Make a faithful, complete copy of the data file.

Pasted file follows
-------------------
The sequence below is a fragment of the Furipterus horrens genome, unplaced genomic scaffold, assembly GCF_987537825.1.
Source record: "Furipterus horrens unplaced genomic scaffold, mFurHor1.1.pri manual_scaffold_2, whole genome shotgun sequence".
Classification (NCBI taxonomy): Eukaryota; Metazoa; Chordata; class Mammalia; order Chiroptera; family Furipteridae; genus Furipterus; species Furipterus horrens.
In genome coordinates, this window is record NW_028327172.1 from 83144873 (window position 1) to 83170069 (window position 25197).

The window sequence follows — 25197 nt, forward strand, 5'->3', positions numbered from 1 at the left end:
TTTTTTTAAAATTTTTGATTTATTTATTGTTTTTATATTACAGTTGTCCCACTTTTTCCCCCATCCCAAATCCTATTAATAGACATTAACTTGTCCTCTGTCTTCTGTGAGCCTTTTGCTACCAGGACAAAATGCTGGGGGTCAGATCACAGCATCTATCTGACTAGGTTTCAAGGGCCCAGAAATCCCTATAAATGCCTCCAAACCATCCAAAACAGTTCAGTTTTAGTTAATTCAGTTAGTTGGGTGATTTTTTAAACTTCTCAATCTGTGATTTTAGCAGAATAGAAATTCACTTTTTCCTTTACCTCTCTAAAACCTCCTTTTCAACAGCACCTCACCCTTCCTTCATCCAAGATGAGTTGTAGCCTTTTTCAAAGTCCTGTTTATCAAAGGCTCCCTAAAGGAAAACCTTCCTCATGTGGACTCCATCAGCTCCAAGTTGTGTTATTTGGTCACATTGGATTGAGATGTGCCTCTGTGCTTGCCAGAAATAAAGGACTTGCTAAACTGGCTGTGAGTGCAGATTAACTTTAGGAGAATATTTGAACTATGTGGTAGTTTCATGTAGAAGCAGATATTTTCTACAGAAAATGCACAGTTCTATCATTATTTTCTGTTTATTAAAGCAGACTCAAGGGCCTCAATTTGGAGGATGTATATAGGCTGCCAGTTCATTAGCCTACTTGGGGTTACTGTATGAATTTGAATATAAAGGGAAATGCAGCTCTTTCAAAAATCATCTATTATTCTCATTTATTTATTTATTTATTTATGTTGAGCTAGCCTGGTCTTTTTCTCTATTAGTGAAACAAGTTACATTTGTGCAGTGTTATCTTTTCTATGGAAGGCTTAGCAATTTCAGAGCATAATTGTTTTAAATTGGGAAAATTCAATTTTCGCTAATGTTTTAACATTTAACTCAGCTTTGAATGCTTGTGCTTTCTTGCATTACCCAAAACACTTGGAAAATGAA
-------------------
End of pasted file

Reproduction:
The sequence below is a fragment of the Furipterus horrens genome, unplaced genomic scaffold, assembly GCF_987537825.1.
Source record: "Furipterus horrens unplaced genomic scaffold, mFurHor1.1.pri manual_scaffold_2, whole genome shotgun sequence".
Classification (NCBI taxonomy): Eukaryota; Metazoa; Chordata; class Mammalia; order Chiroptera; family Furipteridae; genus Furipterus; species Furipterus horrens.
In genome coordinates, this window is record NW_028327172.1 from 83144873 (window position 1) to 83170069 (window position 25197).

The window sequence follows — 25197 nt, forward strand, 5'->3', positions numbered from 1 at the left end:
TTTTTTTAAAATTTTTGATTTATTTATTGTTTTTATATTACAGTTGTCCCACTTTTTCCCCCATCCCAAATCCTATTAATAGACATTAACTTGTCCTCTGTCTTCTGTGAGCCTTTTGCTACCAGGACAAAATGCTGGGGGTCAGATCACAGCATCTATCTGACTAGGTTTCAAGGGCCCAGAAATCCCTATAAATGCCTCCAAACCATCCAAAACAGTTCAGTTTTAGTTAATTCAGTTAGTTGGGTGATTTTTTAAACTTCTCAATCTGTGATTTTAGCAGAATAGAAATTCACTTTTTCCTTTACCTCTCTAAAACCTCCTTTTCAACAGCACCTCACCCTTCCTTCATCCAAGATGAGTTGTAGCCTTTTTCAAAGTCCTGTTTATCAAAGGCTCCCTAAAGGAAAACCTTCCTCATGTGGACTCCATCAGCTCCAAGTTGTGTTATTTGGTCACATTGGATTGAGATGTGCCTCTGTGCTTGCCAGAAATAAAGGACTTGCTAAACTGGCTGTGAGTGCAGATTAACTTTAGGAGAATATTTGAACTATGTGGTAGTTTCATGTAGAAGCAGATATTTTCTACAGAAAATGCACAGTTCTATCATTATTTTCTGTTTATTAAAGCAGACTCAAGGGCCTCAATTTGGAGGATGTATATAGGCTGCCAGTTCATTAGCCTACTTGGGGTTACTGTATGAATTTGAATATAAAGGGAAATGCAGCTCTTTCAAAAATCATCTATTATTCTCATTTATTTATTTATTTATTTATGTTGAGCTAGCCTGGTCTTTTTCTCTATTAGTGAAACAAGTTACATTTGTGCAGTGTTATCTTTTCTATGGAAGGCTTAGCAATTTCAGAGCATAATTGTTTTAAATTGGGAAAATTCAATTTTCGCTAATGTTTTAACATTTAACTCAGCTTTGAATGCTTGTGCTTTCTTGCATTACCCAAAACACTTGGAAAATGAA